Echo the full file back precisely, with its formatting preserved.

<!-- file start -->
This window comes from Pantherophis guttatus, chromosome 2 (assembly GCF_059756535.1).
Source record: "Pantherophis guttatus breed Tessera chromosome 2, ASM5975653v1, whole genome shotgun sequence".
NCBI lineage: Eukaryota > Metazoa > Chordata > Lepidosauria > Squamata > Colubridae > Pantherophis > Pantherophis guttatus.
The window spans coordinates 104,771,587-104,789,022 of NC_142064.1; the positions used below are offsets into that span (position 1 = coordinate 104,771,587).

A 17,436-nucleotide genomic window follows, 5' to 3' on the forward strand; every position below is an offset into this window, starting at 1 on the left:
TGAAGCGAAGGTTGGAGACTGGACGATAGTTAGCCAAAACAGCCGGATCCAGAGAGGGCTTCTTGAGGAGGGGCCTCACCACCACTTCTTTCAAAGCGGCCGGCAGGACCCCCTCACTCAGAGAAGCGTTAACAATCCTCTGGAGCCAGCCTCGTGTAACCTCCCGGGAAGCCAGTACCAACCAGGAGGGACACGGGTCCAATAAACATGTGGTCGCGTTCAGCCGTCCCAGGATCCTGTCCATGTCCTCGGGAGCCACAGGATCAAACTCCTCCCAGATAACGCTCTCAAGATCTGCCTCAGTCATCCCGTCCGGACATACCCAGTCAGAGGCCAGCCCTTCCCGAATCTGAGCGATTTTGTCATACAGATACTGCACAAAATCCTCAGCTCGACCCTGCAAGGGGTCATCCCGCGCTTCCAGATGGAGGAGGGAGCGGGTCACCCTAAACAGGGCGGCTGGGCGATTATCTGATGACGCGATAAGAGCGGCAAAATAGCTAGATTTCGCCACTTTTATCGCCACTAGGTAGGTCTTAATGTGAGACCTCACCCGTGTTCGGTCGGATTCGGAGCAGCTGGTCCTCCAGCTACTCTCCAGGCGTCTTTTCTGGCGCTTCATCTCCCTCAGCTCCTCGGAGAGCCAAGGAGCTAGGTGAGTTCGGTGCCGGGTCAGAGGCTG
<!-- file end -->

This window comes from Pantherophis guttatus, chromosome 2 (assembly GCF_059756535.1).
Source record: "Pantherophis guttatus breed Tessera chromosome 2, ASM5975653v1, whole genome shotgun sequence".
NCBI lineage: Eukaryota > Metazoa > Chordata > Lepidosauria > Squamata > Colubridae > Pantherophis > Pantherophis guttatus.
The window spans coordinates 104,771,587-104,789,022 of NC_142064.1; the positions used below are offsets into that span (position 1 = coordinate 104,771,587).

A 17,436-nucleotide genomic window follows, 5' to 3' on the forward strand; every position below is an offset into this window, starting at 1 on the left:
TGAAGCGAAGGTTGGAGACTGGACGATAGTTAGCCAAAACAGCCGGATCCAGAGAGGGCTTCTTGAGGAGGGGCCTCACCACCACTTCTTTCAAAGCGGCCGGCAGGACCCCCTCACTCAGAGAAGCGTTAACAATCCTCTGGAGCCAGCCTCGTGTAACCTCCCGGGAAGCCAGTACCAACCAGGAGGGACACGGGTCCAATAAACATGTGGTCGCGTTCAGCCGTCCCAGGATCCTGTCCATGTCCTCGGGAGCCACAGGATCAAACTCCTCCCAGATAACGCTCTCAAGATCTGCCTCAGTCATCCCGTCCGGACATACCCAGTCAGAGGCCAGCCCTTCCCGAATCTGAGCGATTTTGTCATACAGATACTGCACAAAATCCTCAGCTCGACCCTGCAAGGGGTCATCCCGCGCTTCCAGATGGAGGAGGGAGCGGGTCACCCTAAACAGGGCGGCTGGGCGATTATCTGATGACGCGATAAGAGCGGCAAAATAGCTAGATTTCGCCACTTTTATCGCCACTAGGTAGGTCTTAATGTGAGACCTCACCCGTGTTCGGTCGGATTCGGAGCAGCTGGTCCTCCAGCTACTCTCCAGGCGTCTTTTCTGGCGCTTCATCTCCCTCAGCTCCTCGGAGAGCCAAGGAGCTAGGTGAGTTCGGTGCCGGGTCAGAGGCTG